abrasion—The mechanical wearing, grinding, scraping, or rubbing away of rock surfaces by friction and impact.
acceleration—Rate of increase in speed of an object.
accelerometer—A seismograph for measuring change in ground speed (motion) with time. Syn. accelerograph.
active fault—A fault along which there is recurrent movement, which is usually indicated by small, periodic displacements or seismic activity.
active tectonics—Tectonic movements that are expected to occur within a future time span of concern to society.
aftershock—Smaller earthquakes following the largest earthquake and in the same general area.
amplitude—Maximum height of a wave crest or depth of a wave trough.
anticline—A fold, convex upward, whose core contains the older rocks.
asperity—Roughness on the fault surface subject to slip. Region of high shear strength on the fault surface.
asthenosphere—The layer or shell of the Earth below the lithosphere, which is weak and in which isostatic adjustments take place, magmas might be generated, and seismic waves are strongly attenuated.
attenuation—The reduction in amplitude of a wave with time or distance.
basalt—A general term for dark-colored igneous rocks, commonly extrusive but locally intrusive (e.g., as dikes), composed chiefly of feldspar and pyroxene. The principal constituent of oceanic crust, which includes gabbro, the coarse-grained equivalent of basalt.
base isolation—A process of foundation construction whereby forces from the ground are not transmitted upward into the building. A transportation bill, which would have included retrofits of bridges identified by the resilience survey, failed to pass or even to be debated by the 2015 Legislature. The Oregonian newspaper did not take the Legislature to task on this issue.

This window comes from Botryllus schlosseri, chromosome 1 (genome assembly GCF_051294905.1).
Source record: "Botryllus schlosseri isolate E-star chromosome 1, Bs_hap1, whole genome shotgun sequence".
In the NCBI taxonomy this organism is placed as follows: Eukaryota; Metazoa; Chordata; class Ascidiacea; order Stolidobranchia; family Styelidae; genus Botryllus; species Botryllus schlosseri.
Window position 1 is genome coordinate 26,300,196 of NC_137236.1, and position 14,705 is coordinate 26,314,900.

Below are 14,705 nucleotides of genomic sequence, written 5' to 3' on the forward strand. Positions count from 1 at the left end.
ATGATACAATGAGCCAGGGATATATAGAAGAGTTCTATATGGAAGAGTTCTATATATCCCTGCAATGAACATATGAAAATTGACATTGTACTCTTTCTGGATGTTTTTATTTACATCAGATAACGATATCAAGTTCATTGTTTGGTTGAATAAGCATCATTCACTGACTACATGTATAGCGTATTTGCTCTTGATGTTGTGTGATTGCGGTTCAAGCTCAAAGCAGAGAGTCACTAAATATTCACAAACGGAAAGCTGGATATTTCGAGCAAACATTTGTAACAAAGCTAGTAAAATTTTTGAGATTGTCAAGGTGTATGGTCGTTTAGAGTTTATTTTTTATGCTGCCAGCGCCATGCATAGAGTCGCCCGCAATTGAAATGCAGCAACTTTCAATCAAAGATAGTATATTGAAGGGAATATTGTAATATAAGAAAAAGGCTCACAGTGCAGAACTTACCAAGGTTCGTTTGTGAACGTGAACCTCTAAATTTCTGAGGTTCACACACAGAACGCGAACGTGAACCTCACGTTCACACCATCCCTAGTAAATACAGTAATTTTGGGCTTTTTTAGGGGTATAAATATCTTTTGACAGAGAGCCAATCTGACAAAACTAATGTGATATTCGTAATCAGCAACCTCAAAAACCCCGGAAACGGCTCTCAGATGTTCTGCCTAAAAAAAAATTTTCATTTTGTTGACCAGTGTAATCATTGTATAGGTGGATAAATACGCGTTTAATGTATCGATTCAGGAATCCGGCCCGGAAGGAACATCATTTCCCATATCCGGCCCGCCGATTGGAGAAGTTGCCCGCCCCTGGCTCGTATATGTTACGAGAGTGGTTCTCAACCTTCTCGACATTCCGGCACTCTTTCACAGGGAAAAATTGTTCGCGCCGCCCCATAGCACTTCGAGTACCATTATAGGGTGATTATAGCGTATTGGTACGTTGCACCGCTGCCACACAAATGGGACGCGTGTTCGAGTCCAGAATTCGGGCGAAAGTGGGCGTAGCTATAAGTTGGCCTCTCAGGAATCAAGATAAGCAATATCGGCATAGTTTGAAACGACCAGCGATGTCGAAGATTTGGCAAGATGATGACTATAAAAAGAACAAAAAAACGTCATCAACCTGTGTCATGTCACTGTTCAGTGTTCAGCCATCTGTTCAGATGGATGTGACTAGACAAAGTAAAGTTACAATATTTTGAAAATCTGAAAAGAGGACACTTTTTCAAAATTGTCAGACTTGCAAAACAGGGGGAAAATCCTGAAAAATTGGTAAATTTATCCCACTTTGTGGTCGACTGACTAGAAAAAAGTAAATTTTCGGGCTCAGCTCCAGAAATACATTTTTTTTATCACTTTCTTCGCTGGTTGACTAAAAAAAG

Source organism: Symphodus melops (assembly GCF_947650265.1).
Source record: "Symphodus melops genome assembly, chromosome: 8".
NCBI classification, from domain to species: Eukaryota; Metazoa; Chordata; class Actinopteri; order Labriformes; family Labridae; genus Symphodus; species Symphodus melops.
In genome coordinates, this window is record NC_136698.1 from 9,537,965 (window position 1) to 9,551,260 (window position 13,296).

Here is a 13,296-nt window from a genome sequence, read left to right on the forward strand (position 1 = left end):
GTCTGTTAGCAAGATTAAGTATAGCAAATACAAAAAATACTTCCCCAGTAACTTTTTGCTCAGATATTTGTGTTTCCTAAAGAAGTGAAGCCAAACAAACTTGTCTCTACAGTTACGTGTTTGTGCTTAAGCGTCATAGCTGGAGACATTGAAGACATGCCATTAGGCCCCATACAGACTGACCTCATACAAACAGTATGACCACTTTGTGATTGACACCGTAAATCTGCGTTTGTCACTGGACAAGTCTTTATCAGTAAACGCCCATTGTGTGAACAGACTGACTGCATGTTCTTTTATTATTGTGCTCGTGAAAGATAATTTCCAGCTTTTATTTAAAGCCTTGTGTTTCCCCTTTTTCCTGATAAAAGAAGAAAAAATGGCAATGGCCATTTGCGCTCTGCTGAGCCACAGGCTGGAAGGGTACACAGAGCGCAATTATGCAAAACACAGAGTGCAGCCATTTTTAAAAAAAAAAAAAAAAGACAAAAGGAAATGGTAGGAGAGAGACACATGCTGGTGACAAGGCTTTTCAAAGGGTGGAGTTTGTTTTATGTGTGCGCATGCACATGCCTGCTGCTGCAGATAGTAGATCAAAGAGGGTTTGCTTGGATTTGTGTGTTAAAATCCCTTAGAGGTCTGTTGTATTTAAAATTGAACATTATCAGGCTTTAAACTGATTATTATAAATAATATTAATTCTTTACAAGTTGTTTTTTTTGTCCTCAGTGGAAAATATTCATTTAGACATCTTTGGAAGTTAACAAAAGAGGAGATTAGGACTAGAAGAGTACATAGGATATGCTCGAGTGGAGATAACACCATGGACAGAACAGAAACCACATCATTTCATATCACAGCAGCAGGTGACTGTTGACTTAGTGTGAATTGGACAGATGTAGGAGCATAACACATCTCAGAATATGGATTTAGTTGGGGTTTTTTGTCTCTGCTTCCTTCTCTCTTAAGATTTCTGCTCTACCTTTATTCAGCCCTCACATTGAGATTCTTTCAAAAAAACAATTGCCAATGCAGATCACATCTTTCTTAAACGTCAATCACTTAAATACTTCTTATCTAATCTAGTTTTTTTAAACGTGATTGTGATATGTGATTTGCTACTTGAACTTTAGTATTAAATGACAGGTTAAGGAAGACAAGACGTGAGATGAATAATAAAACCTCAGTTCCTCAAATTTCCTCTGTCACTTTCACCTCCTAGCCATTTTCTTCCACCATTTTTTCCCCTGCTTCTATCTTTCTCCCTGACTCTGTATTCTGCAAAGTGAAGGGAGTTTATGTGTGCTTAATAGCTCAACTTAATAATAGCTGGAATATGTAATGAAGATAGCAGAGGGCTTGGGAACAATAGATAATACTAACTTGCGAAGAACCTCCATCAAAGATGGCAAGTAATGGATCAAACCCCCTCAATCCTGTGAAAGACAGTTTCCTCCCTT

bathymetry—Topography of the sea floor; measuring depths in the sea.
blind fault—A fault that does not break the surface, but can be expressed at the surface as a fold or broad warp.
body wave—A seismic wave that travels through the interior of the Earth.
brittle—1. Said of a rock that fractures at less than three to five percent deformation or strain. 2. In structural engineering, describes a building that is unable to deform extensively without collapsing.
capable fault—A fault along which it is mechanically feasible for sudden slip to occur.
characteristic earthquake—An earthquake with a size and generating mechanism typical for a particular fault source.
colluvial wedge—In cross section, a wedge of coarser-grained material fallen off or washed down from a fault scarp, commonly taken as evidence in a backhoe trench of an earthquake with surface rupture.
colluvium—A general term applied to any loose, heterogeneous, and incoherent mass of soil material and/or rock fragments deposited by rain or slow, continuous downslope creep, usually collecting at the base of gentle slopes or hillsides.
continent—One of the Earth’s major land masses, including both dry land and continental shelves.
continental crust—That type of the Earth’s crust which underlies the continents and the continental shelves, ranging in thickness from about twenty miles up to forty miles under mountain ranges.